Application Programming Interface (API) code has been around for decades, allowing developers to integrate functionality within applications, as well as share data between applications. While APIs are a powerful tool for developers, they also influence the build vs buy decision at the business level. Are there criteria when evaluating a new product for the enterprise or business? How can APIs be leveraged to provide faster time to market, higher quality products, and lower maintenance costs?
When I began programming in the early 1980s, we wrote in Basic Assembly Language and created low level routines to interface to other computers. As time progressed, common libraries of these routines were created and used instead of rewriting the interface code again and again. Early on, I learned that reusing existing code, (sometimes known as “stealing”) is good in software engineering. But in order to “steal” a piece of code, it needed to be well documented with an easy to understand interface.
As systems grew in complexity and sophistication, the size and complexity of how to communicate between systems also grew. Over time, the routines expanded from “get and put data” to many more specific queries and function. A consistent, standard method of defining and managing these routines, and their re-use was needed-Application Programming Interfaces (APIs) as a process and toolset were born.
Today, APIs are handshakes between applications and provide the piece parts to build an application. Think of the question you are asked when you install a mobile app: “Allow this app to access your phone’s camera?” The app developer did not write code to control the camera; they integrated an API that interfaces to the camera. The power of APIs allows developers to quickly build applications using piece parts to assemble.
APIs have grown from interfacing between computers to interfacing between whole systems and applications. Similarly, “stealing” has grown from re-using code at the developer’s level, to integrating whole applications at the product level. This allows the build-vs-buy decision to be applied at the product level. After defining the requirements for a product, an evaluation is needed to determine how many piece parts already exist, and how many need to be developed.
If you picture an organization chart to represent the hierarchy of product requirements, the upper management functions usually need to be developed in-house. These are the “secret sauce” capabilities that make the product unique, addressing the heart of the problem being solved by the product. While the lower level “worker bee” functions are good candidates for a buy decision.
"By using APIs, you extend the capability of your development team. The key is to ensure the vendor, application, and APIs all exceed your expectations"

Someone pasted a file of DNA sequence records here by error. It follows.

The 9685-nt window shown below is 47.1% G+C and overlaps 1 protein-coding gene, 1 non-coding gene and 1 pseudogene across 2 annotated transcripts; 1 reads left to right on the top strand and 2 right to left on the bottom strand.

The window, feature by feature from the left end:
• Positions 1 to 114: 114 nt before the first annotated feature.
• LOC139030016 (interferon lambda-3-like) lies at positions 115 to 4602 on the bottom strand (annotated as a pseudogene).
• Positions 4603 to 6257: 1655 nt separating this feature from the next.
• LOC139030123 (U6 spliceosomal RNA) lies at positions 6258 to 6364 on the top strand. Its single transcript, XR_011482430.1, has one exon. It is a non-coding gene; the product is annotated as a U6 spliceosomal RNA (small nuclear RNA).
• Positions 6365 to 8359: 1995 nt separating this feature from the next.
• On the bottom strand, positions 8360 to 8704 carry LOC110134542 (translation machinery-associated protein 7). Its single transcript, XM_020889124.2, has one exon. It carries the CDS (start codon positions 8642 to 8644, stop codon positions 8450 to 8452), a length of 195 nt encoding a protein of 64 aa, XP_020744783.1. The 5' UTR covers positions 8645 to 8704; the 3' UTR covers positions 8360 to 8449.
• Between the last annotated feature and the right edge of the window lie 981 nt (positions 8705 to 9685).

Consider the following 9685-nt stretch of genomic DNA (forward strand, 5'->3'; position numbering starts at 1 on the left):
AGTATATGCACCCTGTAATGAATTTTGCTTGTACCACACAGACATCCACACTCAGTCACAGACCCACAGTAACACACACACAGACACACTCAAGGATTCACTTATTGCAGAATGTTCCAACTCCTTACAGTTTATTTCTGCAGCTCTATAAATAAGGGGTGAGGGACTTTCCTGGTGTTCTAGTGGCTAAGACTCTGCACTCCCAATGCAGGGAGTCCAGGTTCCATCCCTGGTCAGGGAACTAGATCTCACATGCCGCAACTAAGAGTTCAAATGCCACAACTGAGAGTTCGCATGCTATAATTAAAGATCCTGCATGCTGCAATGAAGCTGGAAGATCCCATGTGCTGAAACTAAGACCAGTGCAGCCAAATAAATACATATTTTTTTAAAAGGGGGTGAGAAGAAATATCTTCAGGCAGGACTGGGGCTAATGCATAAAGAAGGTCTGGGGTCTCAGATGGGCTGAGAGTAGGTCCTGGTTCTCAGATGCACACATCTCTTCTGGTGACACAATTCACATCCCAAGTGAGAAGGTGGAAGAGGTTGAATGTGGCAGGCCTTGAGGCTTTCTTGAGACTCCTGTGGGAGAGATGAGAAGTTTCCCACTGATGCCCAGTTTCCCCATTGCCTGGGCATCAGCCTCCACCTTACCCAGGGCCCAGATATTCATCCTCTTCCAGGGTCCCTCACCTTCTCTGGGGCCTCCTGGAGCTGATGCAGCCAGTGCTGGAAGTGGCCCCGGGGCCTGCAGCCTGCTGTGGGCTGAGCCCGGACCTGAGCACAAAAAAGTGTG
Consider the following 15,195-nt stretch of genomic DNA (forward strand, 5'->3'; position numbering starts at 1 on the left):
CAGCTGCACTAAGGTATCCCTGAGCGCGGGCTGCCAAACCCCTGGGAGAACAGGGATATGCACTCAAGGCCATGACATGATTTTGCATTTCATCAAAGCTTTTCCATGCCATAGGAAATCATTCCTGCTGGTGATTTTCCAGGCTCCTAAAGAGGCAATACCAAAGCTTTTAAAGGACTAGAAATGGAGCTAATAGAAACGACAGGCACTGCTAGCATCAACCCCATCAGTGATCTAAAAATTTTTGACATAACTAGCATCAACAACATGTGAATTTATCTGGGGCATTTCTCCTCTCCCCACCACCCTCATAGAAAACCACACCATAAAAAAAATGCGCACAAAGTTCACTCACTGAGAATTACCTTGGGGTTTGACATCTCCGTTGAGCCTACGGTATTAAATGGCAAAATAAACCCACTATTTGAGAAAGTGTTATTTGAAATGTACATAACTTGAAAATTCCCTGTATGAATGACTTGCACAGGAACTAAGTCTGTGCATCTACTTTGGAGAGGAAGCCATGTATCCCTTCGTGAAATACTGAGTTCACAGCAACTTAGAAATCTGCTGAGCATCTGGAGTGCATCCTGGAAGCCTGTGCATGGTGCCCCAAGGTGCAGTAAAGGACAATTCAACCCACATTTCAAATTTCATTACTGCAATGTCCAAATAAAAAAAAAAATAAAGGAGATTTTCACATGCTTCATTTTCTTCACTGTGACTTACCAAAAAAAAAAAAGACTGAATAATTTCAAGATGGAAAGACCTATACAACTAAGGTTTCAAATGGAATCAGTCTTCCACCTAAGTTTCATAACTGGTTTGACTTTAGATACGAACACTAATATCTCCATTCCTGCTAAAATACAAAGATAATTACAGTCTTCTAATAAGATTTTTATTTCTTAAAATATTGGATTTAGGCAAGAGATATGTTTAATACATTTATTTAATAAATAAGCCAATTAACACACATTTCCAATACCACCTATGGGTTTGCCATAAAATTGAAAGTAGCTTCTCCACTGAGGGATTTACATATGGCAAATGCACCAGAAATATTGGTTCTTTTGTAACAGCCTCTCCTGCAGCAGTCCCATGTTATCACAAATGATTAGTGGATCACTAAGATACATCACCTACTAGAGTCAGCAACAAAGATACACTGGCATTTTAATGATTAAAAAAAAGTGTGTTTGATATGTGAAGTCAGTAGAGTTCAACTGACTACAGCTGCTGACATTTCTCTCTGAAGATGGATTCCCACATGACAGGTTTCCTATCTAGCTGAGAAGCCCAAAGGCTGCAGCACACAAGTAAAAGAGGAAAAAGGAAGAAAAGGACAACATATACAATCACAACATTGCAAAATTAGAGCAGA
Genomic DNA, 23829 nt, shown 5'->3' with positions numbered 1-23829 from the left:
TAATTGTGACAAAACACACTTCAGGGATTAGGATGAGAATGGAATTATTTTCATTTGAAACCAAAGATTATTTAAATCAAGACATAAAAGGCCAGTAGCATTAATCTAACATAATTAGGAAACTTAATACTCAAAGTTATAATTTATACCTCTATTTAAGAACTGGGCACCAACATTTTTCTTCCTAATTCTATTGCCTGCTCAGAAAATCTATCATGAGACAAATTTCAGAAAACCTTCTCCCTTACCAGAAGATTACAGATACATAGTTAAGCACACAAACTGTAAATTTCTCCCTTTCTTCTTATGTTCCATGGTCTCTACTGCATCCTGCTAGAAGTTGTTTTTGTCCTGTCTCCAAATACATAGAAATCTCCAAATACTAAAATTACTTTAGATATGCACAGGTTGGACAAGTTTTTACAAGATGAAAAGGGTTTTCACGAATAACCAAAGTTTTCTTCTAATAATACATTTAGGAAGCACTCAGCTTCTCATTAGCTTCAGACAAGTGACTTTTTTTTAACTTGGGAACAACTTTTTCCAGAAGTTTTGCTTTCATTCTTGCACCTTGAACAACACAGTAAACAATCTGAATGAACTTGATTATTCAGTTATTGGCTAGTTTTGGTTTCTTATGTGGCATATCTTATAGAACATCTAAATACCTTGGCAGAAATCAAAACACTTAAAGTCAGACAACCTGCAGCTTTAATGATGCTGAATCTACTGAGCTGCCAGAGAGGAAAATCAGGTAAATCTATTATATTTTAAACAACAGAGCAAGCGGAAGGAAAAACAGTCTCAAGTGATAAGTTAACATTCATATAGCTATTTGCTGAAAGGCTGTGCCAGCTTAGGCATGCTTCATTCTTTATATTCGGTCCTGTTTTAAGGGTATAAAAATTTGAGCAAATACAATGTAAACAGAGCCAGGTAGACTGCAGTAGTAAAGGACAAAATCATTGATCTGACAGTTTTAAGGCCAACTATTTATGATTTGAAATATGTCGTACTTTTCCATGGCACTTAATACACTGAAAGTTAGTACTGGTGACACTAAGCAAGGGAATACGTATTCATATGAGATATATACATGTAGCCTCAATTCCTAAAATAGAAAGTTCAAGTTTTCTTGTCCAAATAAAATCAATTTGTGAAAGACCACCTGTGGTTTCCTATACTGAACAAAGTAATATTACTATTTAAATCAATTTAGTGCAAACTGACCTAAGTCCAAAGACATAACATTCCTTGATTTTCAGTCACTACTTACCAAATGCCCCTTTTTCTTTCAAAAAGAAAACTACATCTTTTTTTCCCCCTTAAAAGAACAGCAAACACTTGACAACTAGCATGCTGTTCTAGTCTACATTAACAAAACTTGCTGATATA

When evaluating vendors’ applications to be integrated into your product via APIs, there are a number of factors to consider. Once the initial business level evaluation is complete and the vendor’s application has qualified as a solution fit, the next step is to determine if the API is sturdy enough to support the integration. There are a number of factors to consider when evaluating an API:
What to look for in a robust API:
1. APIs should exist for all application features
Using the camera example, if the camera API package allowed you to take a picture, but not save the picture, the API would obviously be incomplete. A good application will have the API structure architected in from the beginning, not bolted on as an afterthought. All application functionality should have a corresponding API available. As the application adds functionality, an API is added to access that functionality. The APIs can be segmented by application functionality: content management, user management, etc., so that external access to the APIs can be controlled and monitored.
2. APIs should also include wrappers
3. Comprehensive documentation
In addition to the basic documentation on how to use the APIs, there should be working code examples, error handling explanations, current status of API versions and wrappers, any known limitations, browsers and devices supported – everything the developer needs to integrate the APIs successfully. The documentation must be kept current and updated periodically.
4. Testing Environment
During the development phase, a test environment allows the developer to test the application interface without using the production version. This is usually in the form of pointing the product to a vendor’s staging environment. A bonus is an interactive test tool at the API level where the developer enters the API call and the response is automatically displayed.
5. Humans to talk to
While superior documentation and a test environment are very helpful, a real live person is even better. The API support staff should be available through all phases, from on-boarding of the API application, through development, testing, and launch. A corollary to this is open communication with the vendor for roadmap plans, maintenance updates, etc. to plan for product upgrades.
To give an example, the interactive video company, Viddler, averages 25 million API calls per day. In addition to providing clients access to the Viddler APIs, the platform “eats its own dog food,” meaning all Viddler applications are built on Viddler’s APIs. Without implementing the tips listed above, Viddler would fail as an API provider. These practices add accountability by the Viddler development team to ensure a robust API environment.
By using APIs, you extend the capability of your development team. The key is to ensure the vendor, application, and APIs all exceed your expectations.